I disagreed with her assertions, I apologized, I begged for forgiveness, but the truth is, and if anybody knows this, it's me, friendships, like other relationships, have a lifespan. I thought maybe she'd soften when she heard about The Sheriff dying. I knew it was over, for good, when she learned about Nik, and she didn't reach out. She was done, it probably took her years to get there, the second half of our uphill marathon friendship. I was the friend Sabine needed at one point in time, but I'm not that person anymore. 

So Nik and Sabine are gone, in different ways, true, but gone nonetheless. I wasn't prepared the last time I talked to either to say a proper goodbye or to thank them for enriching my life in countless, invaluable ways. That's the thing about endings. They don't often happen on our terms. 

And yet, both of them are still so present in my life. I am constantly stumbling on a thought, or remembering an experience, an event or conversation, that we shared. Daily, maybe hourly, my eye catches a sentence in a story, or my ear, the bar of a song, or I'll glance in a drawer or move an object on a shelf and all of a sudden they are there. Next to my front door there is the beautiful Art Deco mirror that hung in the house that Nik and I shared. A small chip out of each corner from when it traveled all the way to Indiana with us. Here is a stack of stationary that he printed for me on his old platen letterpress. My name and a little pink umbrella with matching pink envelopes. Here is the picture of me and Sabine at her wedding and there is the rocking chair that she lovingly restored for me; small with wide armrests with just the slightest hiccup when it rocks.  Here is the green pebbled leather notebook where Nik kept notes and wrote the grocery list in his distinctive stylish hand, "coffee filters, spinach, red wine vinegar." Here is the thin gold ring topped with a humble gray button, a thirty-ninth birthday gift, the one before this one, when Sabine and I were still friends. When I got a new phone, the day after Nik's funeral, for some reason it reverted itself to 2014: all my pictures, and contacts and messages. There at the top of the text folder, dated two years to the day, was a message from Nik, "Thanks for taking time out to say hi. It was great to see you!"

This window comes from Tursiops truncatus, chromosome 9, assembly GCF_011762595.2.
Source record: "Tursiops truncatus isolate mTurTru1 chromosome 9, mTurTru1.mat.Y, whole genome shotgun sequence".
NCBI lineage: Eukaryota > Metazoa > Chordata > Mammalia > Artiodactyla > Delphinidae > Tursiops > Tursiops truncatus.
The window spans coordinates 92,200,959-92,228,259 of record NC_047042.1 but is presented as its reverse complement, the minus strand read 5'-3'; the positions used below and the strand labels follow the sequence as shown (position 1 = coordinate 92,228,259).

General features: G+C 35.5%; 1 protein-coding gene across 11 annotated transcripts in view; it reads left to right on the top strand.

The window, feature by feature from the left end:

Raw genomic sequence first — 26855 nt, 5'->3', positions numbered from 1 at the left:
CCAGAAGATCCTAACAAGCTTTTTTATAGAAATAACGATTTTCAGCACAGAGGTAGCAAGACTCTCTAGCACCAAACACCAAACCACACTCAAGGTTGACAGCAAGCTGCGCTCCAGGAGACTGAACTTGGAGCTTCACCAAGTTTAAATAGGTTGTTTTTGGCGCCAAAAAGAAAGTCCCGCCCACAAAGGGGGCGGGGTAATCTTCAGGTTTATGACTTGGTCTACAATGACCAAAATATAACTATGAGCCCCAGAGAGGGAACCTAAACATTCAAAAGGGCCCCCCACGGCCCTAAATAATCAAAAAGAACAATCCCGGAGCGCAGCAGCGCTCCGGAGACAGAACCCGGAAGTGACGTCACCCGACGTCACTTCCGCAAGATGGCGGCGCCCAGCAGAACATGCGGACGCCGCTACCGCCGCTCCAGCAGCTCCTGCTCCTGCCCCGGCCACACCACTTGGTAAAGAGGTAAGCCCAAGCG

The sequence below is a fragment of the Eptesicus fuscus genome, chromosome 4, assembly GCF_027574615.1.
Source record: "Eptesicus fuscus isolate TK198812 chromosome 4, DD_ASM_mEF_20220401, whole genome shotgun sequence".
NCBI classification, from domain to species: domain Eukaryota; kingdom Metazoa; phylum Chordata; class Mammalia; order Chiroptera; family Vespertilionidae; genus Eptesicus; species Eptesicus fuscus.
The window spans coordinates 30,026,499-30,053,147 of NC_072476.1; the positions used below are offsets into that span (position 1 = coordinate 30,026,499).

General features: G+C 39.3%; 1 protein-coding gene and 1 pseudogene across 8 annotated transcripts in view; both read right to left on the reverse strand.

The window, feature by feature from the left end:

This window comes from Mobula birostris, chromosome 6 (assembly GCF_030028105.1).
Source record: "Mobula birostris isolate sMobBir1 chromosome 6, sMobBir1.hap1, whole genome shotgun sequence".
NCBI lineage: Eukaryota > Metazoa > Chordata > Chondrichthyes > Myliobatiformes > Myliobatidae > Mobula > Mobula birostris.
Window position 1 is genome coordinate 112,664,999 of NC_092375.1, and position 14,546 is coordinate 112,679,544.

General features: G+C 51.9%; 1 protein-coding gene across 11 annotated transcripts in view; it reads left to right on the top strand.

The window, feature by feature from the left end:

Who will leave and what will remain of them? It's almost never who you expect. And the way they leave, that will surprise you, too. And after they are gone, what things will interrupt your day to inspire aching nostalgia, conjuring up the smile, the laugh, the smell or touch of the person you loved? The older I get the more the more my world is littered with those remnants. 

On a hot, sweaty day at the end of August I was pouring wine at the annual Basque Wine Festival and a guy came up to my table and said to me, "Jocelyn? It's Dave. Dave from high school." Of course, I didn't really recognize him (it's been over 20 years, geez!) and I was dismissive, who cares about high school? But, then, something about the interaction stuck with me and I found him on Facebook and asked him out for a beer. When we met he greeted me with the most genuine open and friendly smile, I was taken aback. It was a smile so rare I hadn't seen one in a decade, and I'd only ever seen it from a handful of people: It was the smile of instant connection. Of knowing and understanding and agreeing: we are meant to be. Love is a good place to start my 40s. 

But, of course, with love comes the burden of fear. Fear of losing that love to death, to change, to misunderstanding, to circumstances beyond my control. I hold hope clenched in my teeth and breathe through a deviated septum. Do love and loss form a double helix in your heart? They do in mine.